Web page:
At the outset, I confess that I have no experience in the medical field. I’m not a doctor or a nurse; I’m a recent college graduate, a writer and someone who’s interested in the world. And, all last summer, I was a volunteer in Uganda.
I’d met a Ugandan priest who was visiting the States on a lecture tour. He described his work overseeing an orphanage located in Western Uganda, a day’s bus ride from Rwanda and Kenya. When he invited me to go and help out there, I accepted.
Upon arriving, I discovered that the orphanage was a small, broken-down concrete house perched on a hill above a muddy soccer field. The building had four bedrooms and no running water. The yard featured a wandering mountain goat and a smelly outhouse with a faulty latch.
Fifteen orphans lived there–eight girls and seven boys, ages eight to twenty-one. In summer, when the schools let out, as many as ten more children came to stay.
Life at the orphanage ran along unusual lines: There were no adults on hand, so the oldest orphans ran the show, enforcing the rules and budgeting the orphanage’s meager funds. Every week, they inventoried the food supplies, then bought at the market accordingly.
Emelda, the head orphan, was nineteen, with steel-grey eyes, high cheek bones and a straight-set jaw. She was jovial and welcoming, but with an underlying seriousness. As the younger orphans swirled about her, laughing and yelling, I watched her watch them with a guardian’s quiet intentness. She told me that I’d have a roommate: a nine-year-old boy named Eric.
When we met, Eric was sitting on the living-room floor, eating a bowl of ugali, maize porridge. He was cute, with great round eyes and a bright smile, and although his conspicuously distended stomach bulged from his slight frame, he seemed lively and healthy.
Although Eric didn’t know any English, Emelda told me, he was brilliant for his age. Abandoned to live on the streets at age four, he’d nonetheless managed to pick up Swahili (which with English is Uganda’s official language) and other local languages.
Despite our inability to talk with one another, Eric and I instantly became friends. Like many of the orphans, he seemed fascinated by the novelty of my white skin and would stare at me, transfixed.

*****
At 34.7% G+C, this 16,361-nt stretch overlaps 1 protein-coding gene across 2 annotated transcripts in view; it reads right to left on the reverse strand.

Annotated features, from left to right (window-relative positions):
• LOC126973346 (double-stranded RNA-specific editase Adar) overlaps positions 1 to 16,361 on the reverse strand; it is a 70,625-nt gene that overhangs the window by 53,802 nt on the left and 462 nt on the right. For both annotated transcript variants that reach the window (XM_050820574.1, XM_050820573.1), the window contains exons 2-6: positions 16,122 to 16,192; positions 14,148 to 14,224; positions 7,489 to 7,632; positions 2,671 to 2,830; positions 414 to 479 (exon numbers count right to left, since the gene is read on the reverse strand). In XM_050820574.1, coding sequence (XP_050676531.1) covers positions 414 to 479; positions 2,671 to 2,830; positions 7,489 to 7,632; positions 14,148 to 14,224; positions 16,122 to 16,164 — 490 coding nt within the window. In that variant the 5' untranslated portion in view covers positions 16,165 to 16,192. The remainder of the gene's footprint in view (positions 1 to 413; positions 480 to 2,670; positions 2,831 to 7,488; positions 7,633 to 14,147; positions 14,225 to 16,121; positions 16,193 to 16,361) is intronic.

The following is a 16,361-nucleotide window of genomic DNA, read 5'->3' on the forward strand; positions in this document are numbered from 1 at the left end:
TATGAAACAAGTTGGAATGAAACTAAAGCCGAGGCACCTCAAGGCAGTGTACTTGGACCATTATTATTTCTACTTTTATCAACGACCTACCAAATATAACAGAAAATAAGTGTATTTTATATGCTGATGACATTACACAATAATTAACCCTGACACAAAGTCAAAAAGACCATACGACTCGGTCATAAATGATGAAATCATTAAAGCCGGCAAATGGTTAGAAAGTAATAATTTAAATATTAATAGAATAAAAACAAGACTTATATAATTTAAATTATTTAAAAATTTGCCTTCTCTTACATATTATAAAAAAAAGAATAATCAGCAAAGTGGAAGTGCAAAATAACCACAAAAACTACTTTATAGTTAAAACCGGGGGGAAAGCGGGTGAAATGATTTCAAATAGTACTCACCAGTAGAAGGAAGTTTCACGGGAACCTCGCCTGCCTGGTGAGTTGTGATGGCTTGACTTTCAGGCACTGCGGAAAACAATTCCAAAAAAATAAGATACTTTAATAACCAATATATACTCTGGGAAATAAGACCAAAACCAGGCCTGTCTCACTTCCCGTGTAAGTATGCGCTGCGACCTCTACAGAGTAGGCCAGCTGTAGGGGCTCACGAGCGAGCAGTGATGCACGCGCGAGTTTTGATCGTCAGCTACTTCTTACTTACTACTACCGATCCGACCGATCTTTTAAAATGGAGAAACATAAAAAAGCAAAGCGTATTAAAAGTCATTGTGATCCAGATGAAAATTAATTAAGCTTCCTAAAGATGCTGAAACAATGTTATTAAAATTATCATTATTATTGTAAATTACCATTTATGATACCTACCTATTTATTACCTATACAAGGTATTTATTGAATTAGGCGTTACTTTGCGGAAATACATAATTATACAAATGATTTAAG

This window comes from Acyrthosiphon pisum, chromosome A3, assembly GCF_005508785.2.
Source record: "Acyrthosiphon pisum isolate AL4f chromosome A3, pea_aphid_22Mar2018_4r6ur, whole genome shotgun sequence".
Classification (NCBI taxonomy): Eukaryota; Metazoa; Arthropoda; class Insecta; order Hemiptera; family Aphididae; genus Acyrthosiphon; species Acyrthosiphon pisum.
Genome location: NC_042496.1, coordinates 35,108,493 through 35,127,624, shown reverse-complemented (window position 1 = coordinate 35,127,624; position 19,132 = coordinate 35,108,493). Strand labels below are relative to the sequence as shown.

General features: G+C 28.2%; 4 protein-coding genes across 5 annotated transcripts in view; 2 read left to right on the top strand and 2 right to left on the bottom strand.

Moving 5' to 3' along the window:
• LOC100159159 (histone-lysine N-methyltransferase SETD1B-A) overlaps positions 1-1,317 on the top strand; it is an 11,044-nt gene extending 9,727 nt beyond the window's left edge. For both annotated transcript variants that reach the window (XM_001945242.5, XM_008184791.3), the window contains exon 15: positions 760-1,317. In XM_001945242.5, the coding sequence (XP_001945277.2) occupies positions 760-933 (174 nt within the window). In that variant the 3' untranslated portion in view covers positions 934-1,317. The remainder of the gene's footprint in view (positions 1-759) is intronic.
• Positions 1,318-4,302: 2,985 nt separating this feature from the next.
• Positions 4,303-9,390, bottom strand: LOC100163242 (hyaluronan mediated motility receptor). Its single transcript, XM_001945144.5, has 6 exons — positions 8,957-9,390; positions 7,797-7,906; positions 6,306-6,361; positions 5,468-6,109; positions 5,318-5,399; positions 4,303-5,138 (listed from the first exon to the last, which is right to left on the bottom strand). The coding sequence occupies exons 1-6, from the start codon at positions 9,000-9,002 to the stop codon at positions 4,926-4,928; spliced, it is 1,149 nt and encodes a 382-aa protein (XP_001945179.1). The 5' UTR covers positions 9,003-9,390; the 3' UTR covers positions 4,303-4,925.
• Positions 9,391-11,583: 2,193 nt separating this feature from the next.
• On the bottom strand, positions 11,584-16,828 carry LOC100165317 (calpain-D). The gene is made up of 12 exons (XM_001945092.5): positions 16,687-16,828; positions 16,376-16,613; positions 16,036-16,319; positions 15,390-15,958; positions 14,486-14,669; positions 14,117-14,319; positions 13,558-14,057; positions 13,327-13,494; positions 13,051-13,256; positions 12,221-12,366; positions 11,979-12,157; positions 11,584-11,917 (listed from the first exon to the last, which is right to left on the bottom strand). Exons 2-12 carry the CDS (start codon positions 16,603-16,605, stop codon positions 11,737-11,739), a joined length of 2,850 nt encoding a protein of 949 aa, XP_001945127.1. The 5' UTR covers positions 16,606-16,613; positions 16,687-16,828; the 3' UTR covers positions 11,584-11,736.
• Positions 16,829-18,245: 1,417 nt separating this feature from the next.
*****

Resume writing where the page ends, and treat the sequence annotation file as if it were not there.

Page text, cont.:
I wasn’t allowed to help with the housework. The domestic sphere was strictly the women’s preserve; when I stole the broom and began to sweep the floor, everyone laughed at me. So I spent my days playing games with my housemates and helping them to learn English. Between times, I worked on my writing.
The orphans’ lack of luxuries didn’t keep them from enjoying themselves. Every night, after dinner, they’d gather around the small living-room television and dance to American music videos. Eric, clad in a white tank top and yellow soccer shorts, enjoyed moonwalking to Michael Jackson’s Thriller. On sunny days, he and I would play gube, a Ugandan version of marbles, on the hardened dirt in the yard. Whenever he beat me, which was every time, he would laugh exultantly.
I soon realized that, despite the orphanage’s spartan conditions, there was genuine love and concern for one another within its walls. Even I, a stranger, felt loved and wanted–and that made it a home to me.
A few weeks after my arrival, Eric got sick. I didn’t find out until nighttime, when the power went off (a common event). Stumbling around in the dark, I came upon Eric lying in bed, his face illuminated only by a small candle, his chest rising and falling sporadically. A group of orphans gathered round, watching and dabbing his forehead with a cool towel.
“Eric, drink this mango juice,” Emelda urged, but Eric fell into feverish semiconsciousness.
In the three days that followed, most of his “siblings” seemed indifferent to his plight. Ivan continued to get drunk at night and pound on the gate at 4:00 am to be let in; Innocent still went home with the girls he’d met at the local bar, putting himself at risk of contracting AIDS, which had killed his father.
The female orphans looked after Eric, supervised by Emelda. Day by day, as Eric grew weaker, Emelda kept trying to contact the adults who supposedly oversaw the orphanage. Unfortunately, the priest was in Italy on business, and no one returned her calls.